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Continuing saga of plexi clone build with harsh distortion

Discussion in 'Shock Brother's DIY Amps' started by itsGiusto, Oct 20, 2020.

  1. itsGiusto

    itsGiusto Tele-Holic

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    See https://www.tdpri.com/threads/plexi-clone-build-cannot-figure-out-why-harsh-distortion.1044918/ for my last thread on this.

    Following the last thread, I basically started from close to scratch, and rebuilt from the ground up to try to make my build much cleaner, and hopefully get rid of the harsh distortion. New PT, new OT, new choke, all new board components (but same board), (some) new filter caps, better grounding scheme, tried to do better wire routing and lead dress all around. Aaaaannnd....

    It sounds mostly the same. Still have those weird overtones...
    Furthermore, the tubes are still getting really really hot, and occasionally the HT fuse blows. This really makes me think there's parasitic oscillation happening somewhere, burning too much power and making the output tubes work too hard.

    Here are some images of the new build:

    [​IMG]

    Input section:
    [​IMG]

    Potentiometers and post-PI section:
    [​IMG]

    Power section:
    [​IMG]

    Filtering section:
    [​IMG]

    Output section:
    [​IMG]

    Preamp section:
    [​IMG]

    Side view:
    [​IMG]

    Other side view:
    [​IMG]

    Other side view:
    [​IMG]

    Final side view:
    [​IMG]

    LMK if there's anything you want to see in more detail, or if you have suggestions on anything that could be better.

    I met up with someone on the forum, and we started running some signals through the amp and seeing how it looks on the oscilloscope. A lot of weird results, which I'll post about in a bit.
     
    Last edited: Oct 20, 2020
  2. itsGiusto

    itsGiusto Tele-Holic

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    All oscilloscope experiments were done running a sine wave (800hz) through the high-bright channel.

    First strange oscilloscope thing:

    When probing here, after the mixing of the bright and normal channel, right at the input of v2 (see green arrow):
    [​IMG]

    If the channel volume is turned most or all of the way up, the sine wave looks asymmetrically clipped:
    [​IMG]

    This holds true even if I remove V3 and the two power tubes.
    However, if I remove V2, the wave is no longer clipped:
    [​IMG]
    I find this strange, because I'm not sure how V2 could have a hand in clipping a signal at its input, before V2 even has the signal passed through it.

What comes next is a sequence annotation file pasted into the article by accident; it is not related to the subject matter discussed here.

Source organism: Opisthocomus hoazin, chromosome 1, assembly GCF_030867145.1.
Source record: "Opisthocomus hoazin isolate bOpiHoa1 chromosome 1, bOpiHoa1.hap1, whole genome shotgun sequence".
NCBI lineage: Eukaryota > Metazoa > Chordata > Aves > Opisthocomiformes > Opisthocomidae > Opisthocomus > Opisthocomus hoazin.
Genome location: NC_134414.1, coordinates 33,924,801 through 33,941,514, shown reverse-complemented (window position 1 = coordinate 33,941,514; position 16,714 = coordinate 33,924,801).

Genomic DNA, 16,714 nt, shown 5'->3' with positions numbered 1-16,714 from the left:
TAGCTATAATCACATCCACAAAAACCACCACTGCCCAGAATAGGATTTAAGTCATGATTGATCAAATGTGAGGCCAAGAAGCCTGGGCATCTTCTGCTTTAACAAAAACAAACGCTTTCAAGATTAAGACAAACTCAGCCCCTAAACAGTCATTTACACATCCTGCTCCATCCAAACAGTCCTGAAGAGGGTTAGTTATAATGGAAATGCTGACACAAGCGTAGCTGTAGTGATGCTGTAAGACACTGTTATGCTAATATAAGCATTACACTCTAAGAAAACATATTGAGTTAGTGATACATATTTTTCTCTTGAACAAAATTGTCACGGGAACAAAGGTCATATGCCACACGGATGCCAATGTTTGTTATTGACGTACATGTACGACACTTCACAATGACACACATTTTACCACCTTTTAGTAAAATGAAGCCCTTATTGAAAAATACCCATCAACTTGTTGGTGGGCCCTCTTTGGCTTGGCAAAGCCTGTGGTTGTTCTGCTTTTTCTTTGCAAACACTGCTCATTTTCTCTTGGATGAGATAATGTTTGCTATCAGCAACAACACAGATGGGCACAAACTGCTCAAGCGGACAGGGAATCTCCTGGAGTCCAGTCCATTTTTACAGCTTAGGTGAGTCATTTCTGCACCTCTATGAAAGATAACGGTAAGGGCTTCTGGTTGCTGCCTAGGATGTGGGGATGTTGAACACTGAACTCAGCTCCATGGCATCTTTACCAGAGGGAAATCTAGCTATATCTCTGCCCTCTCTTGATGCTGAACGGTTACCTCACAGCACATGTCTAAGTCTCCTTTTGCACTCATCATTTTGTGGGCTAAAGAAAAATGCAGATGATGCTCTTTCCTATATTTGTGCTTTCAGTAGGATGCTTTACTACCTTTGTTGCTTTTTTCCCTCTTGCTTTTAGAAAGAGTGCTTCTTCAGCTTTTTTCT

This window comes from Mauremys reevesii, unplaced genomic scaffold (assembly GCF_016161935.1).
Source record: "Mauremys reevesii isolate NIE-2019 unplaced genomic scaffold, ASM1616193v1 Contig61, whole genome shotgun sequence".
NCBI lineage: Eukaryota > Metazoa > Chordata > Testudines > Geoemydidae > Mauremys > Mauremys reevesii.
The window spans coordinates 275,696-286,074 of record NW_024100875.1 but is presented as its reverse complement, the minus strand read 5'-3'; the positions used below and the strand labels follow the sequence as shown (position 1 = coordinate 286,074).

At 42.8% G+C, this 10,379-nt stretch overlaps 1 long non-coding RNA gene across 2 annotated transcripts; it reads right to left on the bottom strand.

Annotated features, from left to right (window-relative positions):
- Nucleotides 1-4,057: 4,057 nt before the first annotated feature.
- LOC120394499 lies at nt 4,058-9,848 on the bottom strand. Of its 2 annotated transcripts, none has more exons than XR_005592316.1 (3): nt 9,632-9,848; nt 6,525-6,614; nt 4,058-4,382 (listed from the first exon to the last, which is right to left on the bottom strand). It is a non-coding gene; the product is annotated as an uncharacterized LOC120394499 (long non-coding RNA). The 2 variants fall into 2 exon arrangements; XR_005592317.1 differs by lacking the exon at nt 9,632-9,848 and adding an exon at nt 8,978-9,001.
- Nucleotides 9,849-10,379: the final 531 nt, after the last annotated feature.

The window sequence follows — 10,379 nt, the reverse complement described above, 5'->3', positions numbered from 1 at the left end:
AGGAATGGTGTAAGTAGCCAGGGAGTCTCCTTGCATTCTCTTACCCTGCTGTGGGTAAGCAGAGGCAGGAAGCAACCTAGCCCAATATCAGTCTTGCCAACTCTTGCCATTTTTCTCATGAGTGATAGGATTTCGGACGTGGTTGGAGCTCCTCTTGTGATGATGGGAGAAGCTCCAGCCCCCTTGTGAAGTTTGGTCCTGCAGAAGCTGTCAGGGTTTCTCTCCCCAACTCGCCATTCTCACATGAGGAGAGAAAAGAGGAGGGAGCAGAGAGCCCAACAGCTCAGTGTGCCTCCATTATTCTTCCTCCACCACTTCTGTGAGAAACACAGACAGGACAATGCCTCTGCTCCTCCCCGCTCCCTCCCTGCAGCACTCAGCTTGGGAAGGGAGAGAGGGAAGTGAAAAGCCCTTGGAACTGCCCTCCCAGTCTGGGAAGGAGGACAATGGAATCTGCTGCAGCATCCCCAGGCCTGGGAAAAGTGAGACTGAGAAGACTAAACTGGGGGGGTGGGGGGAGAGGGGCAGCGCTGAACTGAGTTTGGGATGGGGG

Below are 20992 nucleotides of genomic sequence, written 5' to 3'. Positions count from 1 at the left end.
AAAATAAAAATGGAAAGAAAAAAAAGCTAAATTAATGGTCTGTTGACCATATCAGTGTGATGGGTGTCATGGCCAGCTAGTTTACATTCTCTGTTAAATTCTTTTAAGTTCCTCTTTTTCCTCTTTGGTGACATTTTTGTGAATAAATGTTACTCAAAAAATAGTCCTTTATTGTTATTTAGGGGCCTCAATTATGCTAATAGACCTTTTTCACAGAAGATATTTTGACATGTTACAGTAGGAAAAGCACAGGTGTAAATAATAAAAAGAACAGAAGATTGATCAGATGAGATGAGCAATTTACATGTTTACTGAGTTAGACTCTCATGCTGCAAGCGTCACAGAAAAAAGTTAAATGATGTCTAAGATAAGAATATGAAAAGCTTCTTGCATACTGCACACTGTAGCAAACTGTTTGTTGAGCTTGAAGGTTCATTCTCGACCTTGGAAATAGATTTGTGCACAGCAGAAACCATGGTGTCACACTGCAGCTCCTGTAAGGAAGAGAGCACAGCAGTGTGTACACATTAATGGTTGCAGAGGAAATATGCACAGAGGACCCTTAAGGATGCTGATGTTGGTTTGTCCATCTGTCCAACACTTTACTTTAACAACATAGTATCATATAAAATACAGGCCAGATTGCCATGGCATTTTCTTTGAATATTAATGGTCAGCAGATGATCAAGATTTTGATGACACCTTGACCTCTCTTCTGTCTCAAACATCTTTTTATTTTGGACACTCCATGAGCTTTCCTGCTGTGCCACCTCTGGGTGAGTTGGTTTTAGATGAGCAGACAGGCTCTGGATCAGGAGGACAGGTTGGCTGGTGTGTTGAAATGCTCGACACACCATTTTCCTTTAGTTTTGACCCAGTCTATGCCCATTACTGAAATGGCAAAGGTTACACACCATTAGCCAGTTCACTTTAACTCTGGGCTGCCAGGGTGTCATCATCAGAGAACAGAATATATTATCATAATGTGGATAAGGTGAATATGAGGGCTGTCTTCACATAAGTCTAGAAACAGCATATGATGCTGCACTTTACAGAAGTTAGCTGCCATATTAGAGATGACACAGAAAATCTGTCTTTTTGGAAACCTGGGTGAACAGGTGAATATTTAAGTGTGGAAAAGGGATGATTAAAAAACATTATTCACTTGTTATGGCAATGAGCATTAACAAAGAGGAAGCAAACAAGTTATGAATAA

Second strange oscilloscope thing:
    When probing here, after V2, and the 250pf cap that leads to the treble control (see green arrow):
    [​IMG]

    The signal looks very weird, and like it's maybe ringing. Here you can see what happens as I turn the channel volume up and down from about 5 to 10:


    I don't know why the clipping from V1 and V2 would lead to a weird looking signal like that.
    Interestingly enough, if I disconnect this from the wire leading to the treble pot, but still probe in the same location, the weird signal goes away, and leaves a more normal looking wave. See this video where I'm going back and forth, connecting and disconnecting that location to the treble pot by means of alligator clips:
     
  3. itsGiusto

    itsGiusto Tele-Holic

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    Third strange oscilloscope thing:
    When probing the very output, on the speaker output jack after the OT (see green arrow):
    [​IMG]
    With the channel volume most or all of the way up, playing with the tone controls, mostly treble and middle, I can get weird looking notches in the output signal, and modulate the notch width and depth:


    Bass and presence have some effect on the notch, too.

    I'm unsure how those notches would come to be. Could this be the weird overtones I'm hearing? If the presence is really high, it almost has an octaving effect, the notch gets so deep that the frequency of the main wave looks like it's doubled.

    I guess, the big thing that I'm not sure about is, I built this amp to distort. The problem with using sine waves on oscilloscopes is that I am not expecting the sine wave to make it cleanly through the amp. I want it to distort. But it's difficult for me to know what is the "good" distortion, the distortion of how a plexi should sound, vs the "bad" distortion, other artifacts that are not wanted, and how a plexi should not sound. So if anyone here has experience with similar amps, especially bassmans and plexis, and running sine waves through them and can tell me if these look normal or not, it'd be very very valuable.
     
    Last edited: Oct 20, 2020
  4. elpico

    elpico Tele-Afflicted

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    Those are both normal, expected things to see unfortunately.

    The first one is simply you clipping the grid of the second stage. When the input signal pulls the grid up near the same voltage as the cathode grid current starts to flow. That makes it impossible for the previous stage to raise the grid voltage any more and it simply flat lines at that point.

    On the second video you're looking at the output of the treble cap so the EQ is different than the input signal. The higher frequencies have been cranked up relative to the fundamental. Those higher frequencies were generated at the corners of your clipped sine wave.
     
  5. elpico

    elpico Tele-Afflicted

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    Oops I was writing when you posted the last one. Same story though. I don't think we can put all the info you need to make sense of these into a forum post, but I guess the short story is the only time the output signal would look like the input signal is if the amp had absolutely no distortion and no tone stack.